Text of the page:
United Kingdom Field Epidemiology Training Programme, Public Health England, United Kingdom.
Field Epidemiology Service, National Infection Service, Public Health England, London, United Kingdom.
Department of Infection, Guy's and St Thomas' NHS Trust, London, United Kingdom.
Emergency Department, Guy's and St Thomas' NHS Trust, London, United Kingdom.
Department of HIV/GU Medicine, Guy's and St Thomas' NHS Trust, London, United Kingdom.
Gastroenterology and Hepatology Department, Guy's and St Thomas' NHS Trust, London, United Kingdom.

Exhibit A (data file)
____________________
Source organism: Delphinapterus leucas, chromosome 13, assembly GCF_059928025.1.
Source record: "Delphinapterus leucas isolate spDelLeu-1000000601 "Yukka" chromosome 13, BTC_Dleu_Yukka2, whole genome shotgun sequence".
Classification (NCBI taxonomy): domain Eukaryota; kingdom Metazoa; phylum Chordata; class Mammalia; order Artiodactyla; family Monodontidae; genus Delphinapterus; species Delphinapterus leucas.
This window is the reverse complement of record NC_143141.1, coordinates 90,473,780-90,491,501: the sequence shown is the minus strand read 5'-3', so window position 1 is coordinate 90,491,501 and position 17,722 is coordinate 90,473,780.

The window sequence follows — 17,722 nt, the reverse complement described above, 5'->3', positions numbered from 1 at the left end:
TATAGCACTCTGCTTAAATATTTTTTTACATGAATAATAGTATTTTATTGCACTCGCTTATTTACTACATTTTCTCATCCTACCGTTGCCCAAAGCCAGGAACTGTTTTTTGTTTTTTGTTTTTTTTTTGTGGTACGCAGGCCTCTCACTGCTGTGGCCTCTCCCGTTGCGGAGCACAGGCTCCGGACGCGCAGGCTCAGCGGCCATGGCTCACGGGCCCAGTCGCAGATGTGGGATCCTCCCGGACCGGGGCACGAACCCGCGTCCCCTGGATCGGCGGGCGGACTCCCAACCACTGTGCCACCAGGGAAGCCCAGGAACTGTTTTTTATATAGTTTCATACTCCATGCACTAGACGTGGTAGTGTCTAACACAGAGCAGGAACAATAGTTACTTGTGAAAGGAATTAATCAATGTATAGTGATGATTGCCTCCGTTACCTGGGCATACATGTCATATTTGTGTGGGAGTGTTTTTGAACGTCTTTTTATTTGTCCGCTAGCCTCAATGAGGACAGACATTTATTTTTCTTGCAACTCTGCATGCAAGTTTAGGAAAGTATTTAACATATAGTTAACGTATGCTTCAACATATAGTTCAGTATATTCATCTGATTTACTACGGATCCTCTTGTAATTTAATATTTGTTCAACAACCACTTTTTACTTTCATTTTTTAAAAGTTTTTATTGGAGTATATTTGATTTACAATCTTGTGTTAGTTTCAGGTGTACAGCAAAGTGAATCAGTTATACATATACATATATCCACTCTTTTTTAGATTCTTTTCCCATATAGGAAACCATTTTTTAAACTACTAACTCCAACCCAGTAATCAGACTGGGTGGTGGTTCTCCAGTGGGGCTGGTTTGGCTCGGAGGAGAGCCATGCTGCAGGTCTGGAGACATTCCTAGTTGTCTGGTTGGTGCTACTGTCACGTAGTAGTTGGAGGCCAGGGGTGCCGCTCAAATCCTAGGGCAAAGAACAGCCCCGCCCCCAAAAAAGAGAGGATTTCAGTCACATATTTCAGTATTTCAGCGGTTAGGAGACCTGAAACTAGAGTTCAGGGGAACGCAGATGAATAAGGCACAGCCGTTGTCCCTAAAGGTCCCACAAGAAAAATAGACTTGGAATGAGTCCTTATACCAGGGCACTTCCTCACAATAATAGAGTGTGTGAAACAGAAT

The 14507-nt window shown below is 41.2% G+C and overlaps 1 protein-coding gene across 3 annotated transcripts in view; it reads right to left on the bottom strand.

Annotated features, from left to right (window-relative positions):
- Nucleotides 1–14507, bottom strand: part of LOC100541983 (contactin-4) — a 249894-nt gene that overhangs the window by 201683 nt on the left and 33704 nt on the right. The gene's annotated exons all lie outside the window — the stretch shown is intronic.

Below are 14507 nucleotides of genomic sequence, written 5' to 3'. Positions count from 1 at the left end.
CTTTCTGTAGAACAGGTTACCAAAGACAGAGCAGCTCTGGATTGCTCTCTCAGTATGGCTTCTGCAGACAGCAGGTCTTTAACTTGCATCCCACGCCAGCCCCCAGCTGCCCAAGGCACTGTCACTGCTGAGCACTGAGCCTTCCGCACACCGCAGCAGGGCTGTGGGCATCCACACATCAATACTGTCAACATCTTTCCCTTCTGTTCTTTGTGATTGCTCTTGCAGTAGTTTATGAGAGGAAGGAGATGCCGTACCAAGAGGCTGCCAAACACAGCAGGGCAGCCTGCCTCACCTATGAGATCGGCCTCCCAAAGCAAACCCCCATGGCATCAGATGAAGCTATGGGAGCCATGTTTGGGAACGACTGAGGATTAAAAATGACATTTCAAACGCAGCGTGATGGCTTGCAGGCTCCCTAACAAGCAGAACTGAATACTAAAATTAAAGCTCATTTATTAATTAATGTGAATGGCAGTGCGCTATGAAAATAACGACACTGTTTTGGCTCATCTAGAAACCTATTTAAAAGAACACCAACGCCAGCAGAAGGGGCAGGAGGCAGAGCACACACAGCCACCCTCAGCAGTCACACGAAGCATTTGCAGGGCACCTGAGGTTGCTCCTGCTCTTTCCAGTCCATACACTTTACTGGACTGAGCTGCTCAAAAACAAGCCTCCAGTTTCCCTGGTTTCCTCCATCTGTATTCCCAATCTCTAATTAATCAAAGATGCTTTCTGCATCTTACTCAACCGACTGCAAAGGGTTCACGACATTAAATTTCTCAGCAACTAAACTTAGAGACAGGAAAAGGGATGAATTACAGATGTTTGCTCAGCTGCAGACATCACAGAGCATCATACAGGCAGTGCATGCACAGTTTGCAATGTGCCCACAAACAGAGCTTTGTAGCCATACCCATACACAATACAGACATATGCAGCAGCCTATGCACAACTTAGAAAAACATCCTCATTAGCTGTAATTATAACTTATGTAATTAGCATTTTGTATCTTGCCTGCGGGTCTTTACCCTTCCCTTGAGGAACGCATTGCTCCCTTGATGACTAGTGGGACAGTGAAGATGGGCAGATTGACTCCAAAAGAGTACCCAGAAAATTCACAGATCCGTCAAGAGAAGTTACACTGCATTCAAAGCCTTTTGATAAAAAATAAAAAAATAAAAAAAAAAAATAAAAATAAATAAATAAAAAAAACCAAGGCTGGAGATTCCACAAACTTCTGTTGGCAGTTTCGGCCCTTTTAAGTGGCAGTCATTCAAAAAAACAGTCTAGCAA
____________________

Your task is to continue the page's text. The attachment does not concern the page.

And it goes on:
Therapies that halt progression of chronic hepatitis B virus (HBV) and achieve a cure for chronic hepatitis C virus (HCV) have encouraged development of innovative strategies to diagnose and link patients to care. We describe the prevalence and risk factors for HBV and HCV infections and use of an opt-out hepatitis testing and integrated linkage to care pathway in a London Emergency Department (ED). ED patients aged ≥16 years having routine blood tests from 15 February-28 March 2016 were tested for hepatitis, unless opted out. Hepatitis B surface antigen (HBsAg) and hepatitis C antibody tests (HCV-Ab, including a confirmatory hepatitis Cantigen test (HCV-Ag)) were pre-selected on electronic blood test requests. Linkage to care (attending one clinic appointment) was offered to HBsAg and HCV-Ag patients (new or known-disengaged with care diagnoses). Weighted prevalence estimates and risk factors for seropositivity adjusted by demographics and survey weights were calculated using logistic regression. Hepatitis testing uptake was 56% (3,290/5,865). Overall, 26 HBsAg (10 new diagnoses) and 63 HCV-Ab patients were identified of which 32 were HCV-Ag positive (10 new diagnoses). Weighted seroprevalence of HBsAg was 0.50% (95% CI 0.3-0.8%); HCV-Ab 2.0% (95% CI 1.5-2.7%) and HCV-Ag 1.2% (95% CI 0.8-1.7%). Risk factors for infection were being male (HBsAg: aOR 4.1, 95% CI 1.5-11.3), of non-White British ethnicity (HBsAg: aOR>11) or being homeless (HCV-Ag: aOR 18.9, 95% CI 6.9-51.4). We achieved a high linkage to care uptake for HBsAg (93%) and HCV-Ag (78%) among patients who were contacted and required linkage. A pre-selected hepatitis testing ordering system facilitated a high testing uptake. New and disengaged with care diagnoses and a high HCV prevalence were identified demonstrating the potential to identify and link patients to care in this setting. Strategies connecting clinical care with community outreach services are key for improving patient linkage to care.